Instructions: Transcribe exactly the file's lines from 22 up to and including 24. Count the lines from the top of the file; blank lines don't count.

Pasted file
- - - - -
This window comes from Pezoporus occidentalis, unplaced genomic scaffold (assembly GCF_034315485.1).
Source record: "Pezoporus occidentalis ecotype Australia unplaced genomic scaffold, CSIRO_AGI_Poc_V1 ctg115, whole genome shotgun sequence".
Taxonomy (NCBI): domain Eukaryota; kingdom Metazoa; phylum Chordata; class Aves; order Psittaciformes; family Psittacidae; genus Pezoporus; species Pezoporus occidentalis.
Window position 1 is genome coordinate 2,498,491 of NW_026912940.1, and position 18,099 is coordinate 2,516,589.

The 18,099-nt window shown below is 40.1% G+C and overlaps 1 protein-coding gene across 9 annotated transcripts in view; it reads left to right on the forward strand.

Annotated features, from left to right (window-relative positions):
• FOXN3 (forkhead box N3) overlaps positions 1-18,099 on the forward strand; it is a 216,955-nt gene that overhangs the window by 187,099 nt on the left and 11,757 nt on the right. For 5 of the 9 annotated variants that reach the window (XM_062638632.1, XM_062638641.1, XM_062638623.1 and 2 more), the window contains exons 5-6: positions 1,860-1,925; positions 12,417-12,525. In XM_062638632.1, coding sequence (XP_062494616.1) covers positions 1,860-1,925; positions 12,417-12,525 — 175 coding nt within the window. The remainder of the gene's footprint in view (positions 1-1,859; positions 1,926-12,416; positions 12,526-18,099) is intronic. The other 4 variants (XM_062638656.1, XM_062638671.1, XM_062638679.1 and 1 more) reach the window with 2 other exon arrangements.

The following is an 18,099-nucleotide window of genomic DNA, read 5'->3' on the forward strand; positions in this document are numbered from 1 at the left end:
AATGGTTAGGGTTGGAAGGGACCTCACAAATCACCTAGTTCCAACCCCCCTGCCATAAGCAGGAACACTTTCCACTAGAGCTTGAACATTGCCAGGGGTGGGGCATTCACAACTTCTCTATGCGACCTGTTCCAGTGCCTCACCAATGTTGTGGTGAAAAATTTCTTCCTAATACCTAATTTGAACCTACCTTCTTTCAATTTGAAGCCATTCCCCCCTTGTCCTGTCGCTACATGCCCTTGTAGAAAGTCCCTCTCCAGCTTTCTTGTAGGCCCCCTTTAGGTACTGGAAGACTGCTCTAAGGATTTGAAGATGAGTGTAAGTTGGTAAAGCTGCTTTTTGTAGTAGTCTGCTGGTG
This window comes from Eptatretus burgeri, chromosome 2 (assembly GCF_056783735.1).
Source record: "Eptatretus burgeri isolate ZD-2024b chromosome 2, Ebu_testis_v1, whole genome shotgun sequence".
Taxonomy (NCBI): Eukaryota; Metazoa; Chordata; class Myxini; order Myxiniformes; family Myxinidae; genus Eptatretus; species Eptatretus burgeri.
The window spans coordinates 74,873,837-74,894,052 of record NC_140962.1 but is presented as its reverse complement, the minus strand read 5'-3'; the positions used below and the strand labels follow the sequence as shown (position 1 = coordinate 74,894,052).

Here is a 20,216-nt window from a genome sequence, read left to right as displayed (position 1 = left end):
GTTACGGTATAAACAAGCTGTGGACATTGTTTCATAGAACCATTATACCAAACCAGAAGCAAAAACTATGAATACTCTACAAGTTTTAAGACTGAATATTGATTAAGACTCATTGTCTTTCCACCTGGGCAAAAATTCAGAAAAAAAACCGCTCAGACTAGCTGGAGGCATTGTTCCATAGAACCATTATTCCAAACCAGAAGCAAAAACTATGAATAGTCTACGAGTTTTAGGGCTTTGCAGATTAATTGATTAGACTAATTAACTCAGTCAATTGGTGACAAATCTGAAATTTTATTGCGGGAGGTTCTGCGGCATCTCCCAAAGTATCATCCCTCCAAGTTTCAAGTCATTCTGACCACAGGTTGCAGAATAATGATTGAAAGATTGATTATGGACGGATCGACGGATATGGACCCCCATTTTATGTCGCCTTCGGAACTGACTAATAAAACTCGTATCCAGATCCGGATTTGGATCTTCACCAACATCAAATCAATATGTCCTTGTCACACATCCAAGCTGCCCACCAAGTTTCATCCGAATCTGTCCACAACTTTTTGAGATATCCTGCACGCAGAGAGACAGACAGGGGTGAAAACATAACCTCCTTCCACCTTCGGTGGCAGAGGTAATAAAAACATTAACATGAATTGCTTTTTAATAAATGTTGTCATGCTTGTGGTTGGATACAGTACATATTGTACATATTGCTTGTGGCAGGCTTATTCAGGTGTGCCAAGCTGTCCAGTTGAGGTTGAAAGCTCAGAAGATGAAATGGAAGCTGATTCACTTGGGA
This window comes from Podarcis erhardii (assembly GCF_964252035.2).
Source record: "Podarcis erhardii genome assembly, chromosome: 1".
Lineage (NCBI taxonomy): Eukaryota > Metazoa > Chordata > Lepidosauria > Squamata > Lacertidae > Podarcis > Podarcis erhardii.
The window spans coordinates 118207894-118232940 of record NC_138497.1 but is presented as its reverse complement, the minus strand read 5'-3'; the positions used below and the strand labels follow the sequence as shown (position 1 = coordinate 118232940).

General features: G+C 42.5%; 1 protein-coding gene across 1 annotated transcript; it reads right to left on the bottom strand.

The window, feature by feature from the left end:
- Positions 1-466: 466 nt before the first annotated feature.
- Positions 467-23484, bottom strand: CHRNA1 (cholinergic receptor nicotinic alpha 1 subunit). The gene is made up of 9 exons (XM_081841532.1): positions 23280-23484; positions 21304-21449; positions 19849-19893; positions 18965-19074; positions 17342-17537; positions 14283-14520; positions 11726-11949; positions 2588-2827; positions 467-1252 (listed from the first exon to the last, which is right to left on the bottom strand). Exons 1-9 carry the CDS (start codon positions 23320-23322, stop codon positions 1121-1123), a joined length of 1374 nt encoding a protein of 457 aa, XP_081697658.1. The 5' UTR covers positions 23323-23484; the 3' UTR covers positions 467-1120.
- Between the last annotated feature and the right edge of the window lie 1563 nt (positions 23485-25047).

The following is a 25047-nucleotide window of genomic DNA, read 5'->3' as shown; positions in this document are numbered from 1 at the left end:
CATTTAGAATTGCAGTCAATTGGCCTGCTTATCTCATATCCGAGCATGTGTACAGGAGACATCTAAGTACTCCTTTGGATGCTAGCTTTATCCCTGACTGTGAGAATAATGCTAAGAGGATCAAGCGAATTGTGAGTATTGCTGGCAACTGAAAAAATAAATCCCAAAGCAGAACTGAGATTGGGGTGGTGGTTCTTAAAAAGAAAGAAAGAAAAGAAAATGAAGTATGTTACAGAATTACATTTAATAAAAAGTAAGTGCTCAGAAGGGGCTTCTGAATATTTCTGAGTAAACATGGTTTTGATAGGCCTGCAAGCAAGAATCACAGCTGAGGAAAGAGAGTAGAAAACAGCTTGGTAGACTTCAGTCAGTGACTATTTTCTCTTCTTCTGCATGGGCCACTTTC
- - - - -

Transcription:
- Positions 1-466: 466 nt before the first annotated feature.
- Positions 467-23484, bottom strand: CHRNA1 (cholinergic receptor nicotinic alpha 1 subunit). The gene is made up of 9 exons (XM_081841532.1): positions 23280-23484; positions 21304-21449; positions 19849-19893; positions 18965-19074; positions 17342-17537; positions 14283-14520; positions 11726-11949; positions 2588-2827; positions 467-1252 (listed from the first exon to the last, which is right to left on the bottom strand). Exons 1-9 carry the CDS (start codon positions 23320-23322, stop codon positions 1121-1123), a joined length of 1374 nt encoding a protein of 457 aa, XP_081697658.1. The 5' UTR covers positions 23323-23484; the 3' UTR covers positions 467-1120.
- Between the last annotated feature and the right edge of the window lie 1563 nt (positions 23485-25047).